"Mom, turn the music down!" Joey demands as I try to tuck him into bed. He has repeated this request several times every night for the last three, maybe four nights. The problem is, there is no music playing. He hasn't been very interested in his CD player, and the radio in the van is broken. Perhaps he wants me to turn down the music in Andy's room? I can just hear it, if the room is quiet; perhaps Joey is having some sound sensitivities, or problems filtering out sounds, and that faint sound is bothering him?
"Honey, you aren't playing any music," I remind him in my I'm-being-patient voice; the one that would probably infuriate me if I was trying to tell you something and you answered something completely absurd in it.
"Turn the music down, turn the music down!" he repeats, covering his ears as if several bombs were exploding all around the house. Andy's CD has ended. The silence is deafening. There is no music.
"Do you want me to turn the music on?" I ask, trying the same change of tactic I have tried the last three or four nights, trying to coax the words of what he's really asking out of his mouth. I do this because I am insane: trying the same thing over and over, in an attempt to get a different result. For some reason, Joey has taken to saying the opposite of what he means. For example, if something is cold, he complains that it is too hot.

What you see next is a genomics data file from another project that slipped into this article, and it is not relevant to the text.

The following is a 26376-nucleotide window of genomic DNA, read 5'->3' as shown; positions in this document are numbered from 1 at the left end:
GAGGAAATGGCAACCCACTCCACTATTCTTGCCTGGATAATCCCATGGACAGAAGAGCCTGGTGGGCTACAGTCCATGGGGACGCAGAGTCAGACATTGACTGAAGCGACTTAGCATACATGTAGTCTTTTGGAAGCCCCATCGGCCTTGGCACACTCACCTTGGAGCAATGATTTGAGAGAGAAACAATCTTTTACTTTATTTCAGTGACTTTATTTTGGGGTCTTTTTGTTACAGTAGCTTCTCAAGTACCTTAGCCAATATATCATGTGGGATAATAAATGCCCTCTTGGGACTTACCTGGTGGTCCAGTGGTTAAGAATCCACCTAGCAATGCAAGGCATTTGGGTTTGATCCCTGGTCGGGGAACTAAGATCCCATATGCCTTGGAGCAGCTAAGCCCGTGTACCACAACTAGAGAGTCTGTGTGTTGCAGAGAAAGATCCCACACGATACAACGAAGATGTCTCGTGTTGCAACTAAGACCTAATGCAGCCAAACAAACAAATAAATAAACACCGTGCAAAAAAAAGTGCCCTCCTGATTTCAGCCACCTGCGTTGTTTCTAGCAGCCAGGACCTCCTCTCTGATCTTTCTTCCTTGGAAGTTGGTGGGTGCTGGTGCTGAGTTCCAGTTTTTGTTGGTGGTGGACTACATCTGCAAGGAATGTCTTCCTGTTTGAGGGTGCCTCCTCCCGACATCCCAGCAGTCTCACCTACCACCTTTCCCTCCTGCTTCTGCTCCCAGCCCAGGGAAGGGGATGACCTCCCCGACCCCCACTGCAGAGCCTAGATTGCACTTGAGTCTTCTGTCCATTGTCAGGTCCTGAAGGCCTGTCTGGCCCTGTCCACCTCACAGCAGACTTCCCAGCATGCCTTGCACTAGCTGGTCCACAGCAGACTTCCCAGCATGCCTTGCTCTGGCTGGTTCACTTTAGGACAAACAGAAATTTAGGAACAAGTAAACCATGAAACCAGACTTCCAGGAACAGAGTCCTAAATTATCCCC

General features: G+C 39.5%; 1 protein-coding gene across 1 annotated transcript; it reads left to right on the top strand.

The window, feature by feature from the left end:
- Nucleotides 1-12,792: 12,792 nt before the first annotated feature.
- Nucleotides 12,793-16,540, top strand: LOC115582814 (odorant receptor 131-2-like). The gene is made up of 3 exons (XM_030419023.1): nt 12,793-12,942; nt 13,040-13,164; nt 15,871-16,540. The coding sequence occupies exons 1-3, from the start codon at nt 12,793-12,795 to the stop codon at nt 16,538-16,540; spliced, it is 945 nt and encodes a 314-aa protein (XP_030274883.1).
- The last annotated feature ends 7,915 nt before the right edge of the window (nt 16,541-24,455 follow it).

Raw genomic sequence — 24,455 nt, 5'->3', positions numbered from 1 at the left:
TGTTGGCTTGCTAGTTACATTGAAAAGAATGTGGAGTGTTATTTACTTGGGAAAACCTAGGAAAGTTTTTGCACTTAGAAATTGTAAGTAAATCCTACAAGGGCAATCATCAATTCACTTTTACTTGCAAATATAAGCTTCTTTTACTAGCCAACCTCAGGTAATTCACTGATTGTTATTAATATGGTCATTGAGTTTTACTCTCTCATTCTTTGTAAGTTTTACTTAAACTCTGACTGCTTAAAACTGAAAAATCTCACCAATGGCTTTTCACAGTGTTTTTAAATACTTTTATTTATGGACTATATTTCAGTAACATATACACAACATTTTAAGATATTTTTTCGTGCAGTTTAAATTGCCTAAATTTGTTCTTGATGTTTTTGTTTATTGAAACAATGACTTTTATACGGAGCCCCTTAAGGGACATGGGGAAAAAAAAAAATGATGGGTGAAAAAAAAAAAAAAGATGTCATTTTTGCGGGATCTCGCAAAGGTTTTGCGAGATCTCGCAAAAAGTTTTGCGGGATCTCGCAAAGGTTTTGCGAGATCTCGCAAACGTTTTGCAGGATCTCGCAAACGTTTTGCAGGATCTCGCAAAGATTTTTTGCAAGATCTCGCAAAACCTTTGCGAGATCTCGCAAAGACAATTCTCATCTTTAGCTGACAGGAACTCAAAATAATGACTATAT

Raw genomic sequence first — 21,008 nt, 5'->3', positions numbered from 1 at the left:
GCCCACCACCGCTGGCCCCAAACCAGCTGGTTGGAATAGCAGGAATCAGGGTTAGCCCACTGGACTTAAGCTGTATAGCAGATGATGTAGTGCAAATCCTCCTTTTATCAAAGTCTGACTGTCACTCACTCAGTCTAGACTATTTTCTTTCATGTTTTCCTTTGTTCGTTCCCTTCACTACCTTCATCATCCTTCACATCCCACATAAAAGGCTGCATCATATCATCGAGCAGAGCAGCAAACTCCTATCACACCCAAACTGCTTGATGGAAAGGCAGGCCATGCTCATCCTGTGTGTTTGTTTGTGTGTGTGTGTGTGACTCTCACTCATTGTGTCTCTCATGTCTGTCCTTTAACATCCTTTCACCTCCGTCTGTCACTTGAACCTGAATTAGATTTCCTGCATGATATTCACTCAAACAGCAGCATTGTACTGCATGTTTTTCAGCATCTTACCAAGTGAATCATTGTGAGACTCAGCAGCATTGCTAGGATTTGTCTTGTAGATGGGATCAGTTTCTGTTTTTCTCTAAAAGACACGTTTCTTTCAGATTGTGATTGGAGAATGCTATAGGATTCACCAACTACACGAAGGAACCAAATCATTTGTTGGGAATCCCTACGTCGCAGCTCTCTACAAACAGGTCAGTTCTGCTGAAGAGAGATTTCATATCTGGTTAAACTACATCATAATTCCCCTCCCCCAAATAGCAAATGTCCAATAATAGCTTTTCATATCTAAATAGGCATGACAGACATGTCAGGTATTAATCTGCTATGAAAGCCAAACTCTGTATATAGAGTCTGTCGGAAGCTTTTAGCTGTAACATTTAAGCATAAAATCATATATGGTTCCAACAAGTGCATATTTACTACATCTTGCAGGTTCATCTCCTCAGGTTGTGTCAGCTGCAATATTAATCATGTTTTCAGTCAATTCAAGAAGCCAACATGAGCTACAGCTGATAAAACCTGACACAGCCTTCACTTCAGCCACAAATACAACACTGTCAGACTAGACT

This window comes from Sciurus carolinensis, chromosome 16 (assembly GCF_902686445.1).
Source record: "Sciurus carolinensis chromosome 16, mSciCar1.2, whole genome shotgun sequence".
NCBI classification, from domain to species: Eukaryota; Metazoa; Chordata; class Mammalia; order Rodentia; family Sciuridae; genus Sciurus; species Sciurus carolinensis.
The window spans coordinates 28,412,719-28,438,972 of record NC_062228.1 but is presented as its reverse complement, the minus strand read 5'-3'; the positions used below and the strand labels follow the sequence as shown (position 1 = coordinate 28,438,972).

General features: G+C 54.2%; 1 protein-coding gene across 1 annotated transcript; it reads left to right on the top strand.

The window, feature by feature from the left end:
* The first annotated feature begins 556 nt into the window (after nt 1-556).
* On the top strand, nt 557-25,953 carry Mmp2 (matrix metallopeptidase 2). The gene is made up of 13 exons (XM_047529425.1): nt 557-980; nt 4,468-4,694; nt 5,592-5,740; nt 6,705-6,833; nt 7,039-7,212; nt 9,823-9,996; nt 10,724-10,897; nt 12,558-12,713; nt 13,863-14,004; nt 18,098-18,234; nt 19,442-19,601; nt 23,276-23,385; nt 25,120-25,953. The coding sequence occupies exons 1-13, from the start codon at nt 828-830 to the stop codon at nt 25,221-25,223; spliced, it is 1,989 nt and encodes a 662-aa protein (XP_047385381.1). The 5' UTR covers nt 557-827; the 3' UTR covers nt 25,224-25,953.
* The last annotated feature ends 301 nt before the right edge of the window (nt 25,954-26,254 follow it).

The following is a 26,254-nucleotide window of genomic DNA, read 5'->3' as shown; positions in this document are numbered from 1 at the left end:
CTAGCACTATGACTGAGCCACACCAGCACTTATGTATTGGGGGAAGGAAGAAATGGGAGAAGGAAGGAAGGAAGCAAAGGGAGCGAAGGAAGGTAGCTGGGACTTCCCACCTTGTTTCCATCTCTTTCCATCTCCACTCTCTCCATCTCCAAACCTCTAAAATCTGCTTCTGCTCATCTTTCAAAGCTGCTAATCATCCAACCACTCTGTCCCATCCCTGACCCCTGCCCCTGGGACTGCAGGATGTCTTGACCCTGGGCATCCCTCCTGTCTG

"Turn my music down!" he tries again, just as insane as I am. However, the slight change in the phrase catches my attention: his music, not Andy's music. I go over to the CD player. He bounces and gives me some signals; the kinds of slight changes in his attitude and body language he once used almost exclusively to communicate, and I know so well. I have done the right thing- i have moved over to the CD player. Perhaps he really does want it on; but when I move to press the button, he flinches and covers his ears.
"Turn it down, turn my music down!" he cries out warningly. Connections are made, synapses fire, my brain reads his twitches, his face, the slight turn of a child at once wanting something very badly and yet terrified to get it. I turn the volume way down before pressing play. Sure enough, even with the turning down, it is a touch on the loud side; i quickly turn it down more, so that it is more of a soft-lullaby sort of volume. Waltzing Mathilda wafts gently through the air.
Joey squeals, giggles, claps, bounces. He begins to sing- a little loudly- to the song. He laughs and hugs me, unsolicited.
"Gold star, Mommy! You get a Gold Star!" he laughs, his whole person a beam of sunshine, as I have not seen him in weeks. I leave him dancing and singing in his room. He can do it all night for all I care, as long as that smile stays beaming upon his face.